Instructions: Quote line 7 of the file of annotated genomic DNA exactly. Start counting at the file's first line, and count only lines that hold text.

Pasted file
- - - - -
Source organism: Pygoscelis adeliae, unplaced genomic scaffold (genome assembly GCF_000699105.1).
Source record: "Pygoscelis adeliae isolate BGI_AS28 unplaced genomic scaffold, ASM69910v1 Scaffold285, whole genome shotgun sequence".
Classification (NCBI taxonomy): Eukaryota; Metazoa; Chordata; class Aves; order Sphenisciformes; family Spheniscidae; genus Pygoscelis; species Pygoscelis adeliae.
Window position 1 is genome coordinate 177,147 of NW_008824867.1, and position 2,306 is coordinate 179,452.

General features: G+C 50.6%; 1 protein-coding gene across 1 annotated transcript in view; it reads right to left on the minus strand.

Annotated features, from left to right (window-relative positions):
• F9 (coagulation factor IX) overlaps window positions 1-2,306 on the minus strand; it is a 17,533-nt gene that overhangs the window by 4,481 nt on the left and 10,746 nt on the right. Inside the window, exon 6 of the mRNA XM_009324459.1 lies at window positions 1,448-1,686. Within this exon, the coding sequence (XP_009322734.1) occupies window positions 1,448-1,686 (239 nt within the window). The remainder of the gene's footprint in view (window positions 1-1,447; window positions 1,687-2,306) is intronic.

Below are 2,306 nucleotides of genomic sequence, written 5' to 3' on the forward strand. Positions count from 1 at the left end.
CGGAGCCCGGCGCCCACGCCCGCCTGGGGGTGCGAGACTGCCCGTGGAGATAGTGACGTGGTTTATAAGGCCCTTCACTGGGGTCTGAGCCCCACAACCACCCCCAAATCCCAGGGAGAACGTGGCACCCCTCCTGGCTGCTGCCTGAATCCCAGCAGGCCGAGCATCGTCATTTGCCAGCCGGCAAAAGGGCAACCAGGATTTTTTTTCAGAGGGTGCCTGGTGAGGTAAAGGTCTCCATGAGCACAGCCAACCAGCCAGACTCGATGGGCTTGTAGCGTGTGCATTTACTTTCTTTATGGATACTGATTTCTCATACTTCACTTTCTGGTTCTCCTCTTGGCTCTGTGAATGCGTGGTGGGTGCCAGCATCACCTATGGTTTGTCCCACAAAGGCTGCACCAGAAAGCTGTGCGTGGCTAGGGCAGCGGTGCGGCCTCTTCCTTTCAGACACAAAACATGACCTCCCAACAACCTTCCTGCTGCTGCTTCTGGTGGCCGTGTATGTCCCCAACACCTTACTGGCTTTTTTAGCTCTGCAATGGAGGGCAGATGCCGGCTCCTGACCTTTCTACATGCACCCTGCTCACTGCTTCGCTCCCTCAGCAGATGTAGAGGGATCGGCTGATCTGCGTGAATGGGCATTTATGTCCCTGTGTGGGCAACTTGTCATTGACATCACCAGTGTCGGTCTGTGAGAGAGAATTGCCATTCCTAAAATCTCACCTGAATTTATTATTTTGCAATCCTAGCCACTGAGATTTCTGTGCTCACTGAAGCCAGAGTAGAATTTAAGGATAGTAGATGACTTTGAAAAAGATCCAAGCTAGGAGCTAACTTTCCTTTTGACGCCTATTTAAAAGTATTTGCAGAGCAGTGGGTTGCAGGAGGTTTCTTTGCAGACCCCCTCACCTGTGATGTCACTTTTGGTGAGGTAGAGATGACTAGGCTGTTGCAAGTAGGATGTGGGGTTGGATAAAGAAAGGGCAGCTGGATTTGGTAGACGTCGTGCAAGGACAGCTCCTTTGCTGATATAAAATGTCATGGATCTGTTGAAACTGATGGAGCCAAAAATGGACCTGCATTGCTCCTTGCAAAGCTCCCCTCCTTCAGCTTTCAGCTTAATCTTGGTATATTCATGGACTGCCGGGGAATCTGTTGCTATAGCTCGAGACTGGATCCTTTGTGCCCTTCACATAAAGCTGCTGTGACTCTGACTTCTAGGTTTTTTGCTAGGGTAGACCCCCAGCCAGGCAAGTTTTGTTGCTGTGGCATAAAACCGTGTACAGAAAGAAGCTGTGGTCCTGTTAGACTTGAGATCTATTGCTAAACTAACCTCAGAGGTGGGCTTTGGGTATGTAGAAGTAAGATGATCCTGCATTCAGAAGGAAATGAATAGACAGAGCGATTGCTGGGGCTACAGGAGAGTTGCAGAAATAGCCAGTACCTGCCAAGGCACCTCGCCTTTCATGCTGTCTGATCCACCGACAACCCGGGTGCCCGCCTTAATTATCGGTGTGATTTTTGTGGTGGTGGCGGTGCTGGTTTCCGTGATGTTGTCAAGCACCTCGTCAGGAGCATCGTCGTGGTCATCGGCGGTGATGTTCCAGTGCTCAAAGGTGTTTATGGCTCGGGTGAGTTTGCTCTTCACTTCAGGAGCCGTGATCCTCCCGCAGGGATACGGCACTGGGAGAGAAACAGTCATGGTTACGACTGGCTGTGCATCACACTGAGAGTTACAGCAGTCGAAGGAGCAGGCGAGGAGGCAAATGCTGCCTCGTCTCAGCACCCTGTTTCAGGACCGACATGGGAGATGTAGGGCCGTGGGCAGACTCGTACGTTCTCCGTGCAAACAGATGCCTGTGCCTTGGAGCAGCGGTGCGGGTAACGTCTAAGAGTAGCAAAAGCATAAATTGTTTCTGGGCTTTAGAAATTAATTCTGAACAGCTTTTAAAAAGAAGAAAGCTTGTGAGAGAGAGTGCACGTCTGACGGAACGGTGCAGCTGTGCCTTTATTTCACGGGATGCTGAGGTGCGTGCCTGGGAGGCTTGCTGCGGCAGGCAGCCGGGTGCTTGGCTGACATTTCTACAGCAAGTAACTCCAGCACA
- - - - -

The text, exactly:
• F9 (coagulation factor IX) overlaps window positions 1-2,306 on the minus strand; it is a 17,533-nt gene that overhangs the window by 4,481 nt on the left and 10,746 nt on the right. Inside the window, exon 6 of the mRNA XM_009324459.1 lies at window positions 1,448-1,686. Within this exon, the coding sequence (XP_009322734.1) occupies window positions 1,448-1,686 (239 nt within the window). The remainder of the gene's footprint in view (window positions 1-1,447; window positions 1,687-2,306) is intronic.